The CIA library released a long, unclassifed piece by R.C. Jaggers on the life and assassination of Reinhard Heydrich.

On the twenty-ninth of May, 1942, Radio Prague announced that Reinhard Heydrich, Reichsprotektor of Bohemia and Moravia, was dying; assassins had wounded him fatally. On the sixth of June he died.

Though not yet forty at his death, the blond Heydrich had had a notable career. As a Free Corpsman in his teens he was schooled in street fighting and terrorism. Adulthood brought him a commission in the German navy, but he was cashiered for getting his fiancée pregnant and then refusing to marry her because a woman who gave herself lightly was beneath him. He then worked so devotedly for the Nazi Party that when Hitler came to power he put Heydrich in charge of the Dachau concentration camp. In 1934 he headed the Berlin Gestapo. On June 30 of that year, at the execution of Gregor Strasser, the bullet missed the vital nerve and Strasser lay bleeding from the neck. Heydrich's voice was heard from the corridor: "Not dead yet? Let the swine bleed to death."

In 1936 Heydrich became chief of the SIPO, which included the criminal police, the security service, and the Gestapo. In 1938 he concocted the idea of the Einsatzgruppen, whose business it was to murder Jews. The results were brilliant. In two years these 3,000 men slaughtered at least a million persons. In November of that year he was involved in an event that in some inverted fashion presaged his own death. The son of a Jew whom he had deported from Germany assassinated Ernst von Rath in Paris. In reprisal Heydrich ordered a pogrom, and on the night of November ninth 20,000 Jews were arrested in Germany.

In 1939 the merger of the SIPO with the SS Main Security Office made Heydrich the leader of the Reichssicherheitshauptamt. In this capacity he ordered and supervised the "Polish attack" on Gleiwitz, an important detail in the stage setting for the invasion of Poland on September first. It was he who saw to it that twelve or thirteen "criminals" dressed in Polish uniforms would be given fatal injections and found dead on the "battlefield." It was probably he who chose the code name for these men--Canned Goods.

You can read the rest of the piece via the below link:

https://www.cia.gov/library/center-for-the-study-of-intelligence/kent-csi/vol4no1/html/v04i1a01p_0001.htm

Friday, May 29, 2015

Federal Prosecutors Disclose Dramatic Details of 1978 Lufthansa Robbery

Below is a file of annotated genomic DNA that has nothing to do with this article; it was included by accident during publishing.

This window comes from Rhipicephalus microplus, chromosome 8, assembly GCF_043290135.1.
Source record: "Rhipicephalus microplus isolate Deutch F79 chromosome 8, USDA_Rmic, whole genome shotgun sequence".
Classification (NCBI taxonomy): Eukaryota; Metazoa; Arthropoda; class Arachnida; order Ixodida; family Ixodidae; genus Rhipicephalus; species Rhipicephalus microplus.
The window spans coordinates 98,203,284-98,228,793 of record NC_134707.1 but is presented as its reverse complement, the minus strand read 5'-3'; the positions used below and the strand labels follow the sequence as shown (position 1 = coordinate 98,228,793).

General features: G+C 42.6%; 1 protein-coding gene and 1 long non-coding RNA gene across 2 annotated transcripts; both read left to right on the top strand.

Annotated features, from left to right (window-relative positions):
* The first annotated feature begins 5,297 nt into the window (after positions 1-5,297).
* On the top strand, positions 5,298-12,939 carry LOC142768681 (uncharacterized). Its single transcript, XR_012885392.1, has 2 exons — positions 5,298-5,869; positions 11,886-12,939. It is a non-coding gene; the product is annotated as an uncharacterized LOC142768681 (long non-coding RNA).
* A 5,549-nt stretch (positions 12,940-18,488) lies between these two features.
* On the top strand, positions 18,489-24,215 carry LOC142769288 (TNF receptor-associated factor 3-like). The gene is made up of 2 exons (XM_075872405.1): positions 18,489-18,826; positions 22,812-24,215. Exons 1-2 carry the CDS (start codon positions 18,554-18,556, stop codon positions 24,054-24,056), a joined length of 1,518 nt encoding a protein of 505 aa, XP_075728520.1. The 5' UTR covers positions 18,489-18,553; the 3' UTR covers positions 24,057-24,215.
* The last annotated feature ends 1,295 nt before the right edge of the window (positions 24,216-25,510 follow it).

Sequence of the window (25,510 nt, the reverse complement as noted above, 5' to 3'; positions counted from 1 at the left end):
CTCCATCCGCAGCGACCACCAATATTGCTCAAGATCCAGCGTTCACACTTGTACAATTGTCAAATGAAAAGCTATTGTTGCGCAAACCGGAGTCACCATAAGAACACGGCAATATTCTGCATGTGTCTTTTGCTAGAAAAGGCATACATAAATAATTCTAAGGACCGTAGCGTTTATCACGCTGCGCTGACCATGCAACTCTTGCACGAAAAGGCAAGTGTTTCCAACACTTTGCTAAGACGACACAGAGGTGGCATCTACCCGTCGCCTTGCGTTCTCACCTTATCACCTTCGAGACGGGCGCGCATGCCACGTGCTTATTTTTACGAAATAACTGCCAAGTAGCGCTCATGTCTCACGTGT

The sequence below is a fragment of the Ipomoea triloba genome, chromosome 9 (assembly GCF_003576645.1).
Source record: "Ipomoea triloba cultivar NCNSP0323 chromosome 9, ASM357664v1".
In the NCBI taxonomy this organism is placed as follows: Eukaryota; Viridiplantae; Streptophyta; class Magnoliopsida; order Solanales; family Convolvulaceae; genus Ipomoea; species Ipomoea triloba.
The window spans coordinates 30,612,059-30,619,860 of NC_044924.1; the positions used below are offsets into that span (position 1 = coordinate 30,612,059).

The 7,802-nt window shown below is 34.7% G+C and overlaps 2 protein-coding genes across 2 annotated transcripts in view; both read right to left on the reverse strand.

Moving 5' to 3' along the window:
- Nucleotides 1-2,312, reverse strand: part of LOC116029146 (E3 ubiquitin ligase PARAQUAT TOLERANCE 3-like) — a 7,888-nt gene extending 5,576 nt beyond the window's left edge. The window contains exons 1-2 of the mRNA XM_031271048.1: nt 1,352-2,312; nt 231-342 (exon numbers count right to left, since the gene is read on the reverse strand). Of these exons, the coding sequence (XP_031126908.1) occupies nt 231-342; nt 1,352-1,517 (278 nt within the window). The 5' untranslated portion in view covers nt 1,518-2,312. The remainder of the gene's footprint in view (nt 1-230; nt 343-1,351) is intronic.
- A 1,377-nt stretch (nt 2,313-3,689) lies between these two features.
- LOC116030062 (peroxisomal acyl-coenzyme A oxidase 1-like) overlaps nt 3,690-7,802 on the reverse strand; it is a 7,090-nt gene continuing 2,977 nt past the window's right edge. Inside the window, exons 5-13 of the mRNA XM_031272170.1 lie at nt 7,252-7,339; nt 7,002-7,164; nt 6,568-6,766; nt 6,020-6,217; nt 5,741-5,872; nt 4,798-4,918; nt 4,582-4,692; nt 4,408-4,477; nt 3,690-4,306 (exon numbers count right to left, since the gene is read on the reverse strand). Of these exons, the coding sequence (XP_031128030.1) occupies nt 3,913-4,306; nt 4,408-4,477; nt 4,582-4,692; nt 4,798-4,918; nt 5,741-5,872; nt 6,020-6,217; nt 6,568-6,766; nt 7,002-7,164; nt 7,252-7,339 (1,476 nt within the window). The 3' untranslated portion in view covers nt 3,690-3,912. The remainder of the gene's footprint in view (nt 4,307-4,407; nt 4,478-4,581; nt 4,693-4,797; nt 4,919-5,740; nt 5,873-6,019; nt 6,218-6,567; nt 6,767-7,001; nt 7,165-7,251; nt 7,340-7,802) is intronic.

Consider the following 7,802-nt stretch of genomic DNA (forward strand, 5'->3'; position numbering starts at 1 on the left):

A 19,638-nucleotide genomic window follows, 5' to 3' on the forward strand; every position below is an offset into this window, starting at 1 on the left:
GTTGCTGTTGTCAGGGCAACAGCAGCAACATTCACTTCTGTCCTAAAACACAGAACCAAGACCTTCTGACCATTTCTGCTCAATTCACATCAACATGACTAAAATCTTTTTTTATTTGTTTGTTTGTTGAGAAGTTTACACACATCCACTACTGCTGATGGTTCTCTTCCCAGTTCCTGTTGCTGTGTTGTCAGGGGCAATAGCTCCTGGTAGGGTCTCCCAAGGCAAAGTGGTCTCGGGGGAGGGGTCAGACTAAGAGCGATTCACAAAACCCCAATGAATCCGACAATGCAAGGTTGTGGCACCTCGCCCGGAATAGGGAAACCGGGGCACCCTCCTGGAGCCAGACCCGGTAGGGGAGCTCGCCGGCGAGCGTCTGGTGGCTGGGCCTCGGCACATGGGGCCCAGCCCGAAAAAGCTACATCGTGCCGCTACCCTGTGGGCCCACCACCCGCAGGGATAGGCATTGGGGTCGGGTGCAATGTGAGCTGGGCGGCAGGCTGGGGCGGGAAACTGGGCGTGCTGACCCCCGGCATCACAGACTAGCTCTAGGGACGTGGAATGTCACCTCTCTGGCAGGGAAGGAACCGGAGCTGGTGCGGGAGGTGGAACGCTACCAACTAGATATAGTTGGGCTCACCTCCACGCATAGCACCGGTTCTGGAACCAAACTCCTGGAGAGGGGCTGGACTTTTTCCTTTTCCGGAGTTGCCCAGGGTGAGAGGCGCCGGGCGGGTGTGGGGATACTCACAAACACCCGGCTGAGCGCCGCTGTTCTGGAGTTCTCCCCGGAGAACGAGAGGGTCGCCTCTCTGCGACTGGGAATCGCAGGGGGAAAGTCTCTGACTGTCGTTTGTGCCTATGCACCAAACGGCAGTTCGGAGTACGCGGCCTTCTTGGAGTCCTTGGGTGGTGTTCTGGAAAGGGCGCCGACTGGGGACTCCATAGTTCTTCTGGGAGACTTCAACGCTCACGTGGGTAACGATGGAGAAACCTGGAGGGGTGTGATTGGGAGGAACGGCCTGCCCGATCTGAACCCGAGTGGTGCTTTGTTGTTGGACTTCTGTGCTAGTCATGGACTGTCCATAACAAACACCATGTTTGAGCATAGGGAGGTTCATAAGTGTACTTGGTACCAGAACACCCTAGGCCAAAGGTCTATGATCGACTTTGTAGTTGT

The Lufthansa robbery and aftermath is one of the greatest crime stories of the 20th Century. The story was later dramatized in Martin Scorsese's Goodfellas, perhaps the greatest crime film ever made.

Now John Marzulli at the New York Daily News offers a piece on Vincent Asaro (seen in the above FBI mugshot), one of the suspects.  

The Bonanno gangster charged with the infamous 1978 Lufthansa robbery allegedly blew his nearly $1 million share of the loot gambling at the racetrack, the Daily News has learned.

Federal prosecutors, in their most detailed disclosure to date about evidence against reputed capo Vincent Asaro, have revealed stunning secrets in the long-unsolved airport heist.

The feds have lined up an impressive roster of rats with knowledge of Asaro’s participation in the Lufthansa heist — immortalized in the classic film “Goodfellas.”  

You can read the rest of the piece via the below link:

http://www.nydailynews.com/new-york/nyc-crime/exclusive-feds-disclose-details-1978-lufthansa-heist-article-1.2239621

Thursday, May 28, 2015

Fifteen Chinese Nationals Charged In Fraud Scheme


The U.S. Justice Department released the below information:

Fifteen Chinese nationals have been indicted by a federal grand jury in Pittsburgh, Pennsylvania on charges of conspiracy, counterfeiting foreign passports, mail fraud and wire fraud, U.S. Attorney David J. Hickton for the Western District of Pennsylvania announced today.

The 35 count indictment, returned on May 21, 2015, and unsealed today, names the following 12 individuals as defendants: Han Tong, Xi Fu, Xiaojin Guo, Yudong Zhang, Yue Zou, Biyuan Li aka “Jack Li,” Jia Song, Ning Wei, Gong Zhang, Songling Peng, Siyuan Zhao and Yunlin Sun.  The identities of the three additional defendants remain under seal.

According to the indictment, between 2011 and 2015, the defendants engaged in a conspiracy and a scheme to defraud Educational Testing Services (ETS) and the College Board by having imposters take college and graduate school standardized entrance examinations, such as the Test of English as a Foreign Language (TOEFL), the Scholastic Aptitude Test (SAT) and the Graduate Record Examination (GRE).  In carrying out the scheme, the conspirators had counterfeit Chinese passports made and sent to the United States, which were used by the imposters to defraud ETS administrators into believing that they were other people, namely the conspirators who would receive the benefit of the imposter’s test score for use at American colleges and universities.  The majority of the fraudulent exams taken by the conspirators were taken in western Pennsylvania.

“The perpetrators of this conspiracy were using fraudulent passports for the purpose of impersonating test takers of standardized tests including the SAT, GRE and TOEFL and thereby securing fraudulently obtained admissions to American institutions of higher education and circumventing the F1 Student Visa requirements,” stated U.S. Attorney Hickton.  “This case establishes that we will protect the integrity of our passport and visa process, as well as safeguard the national asset of our higher education system from fraudulent access.”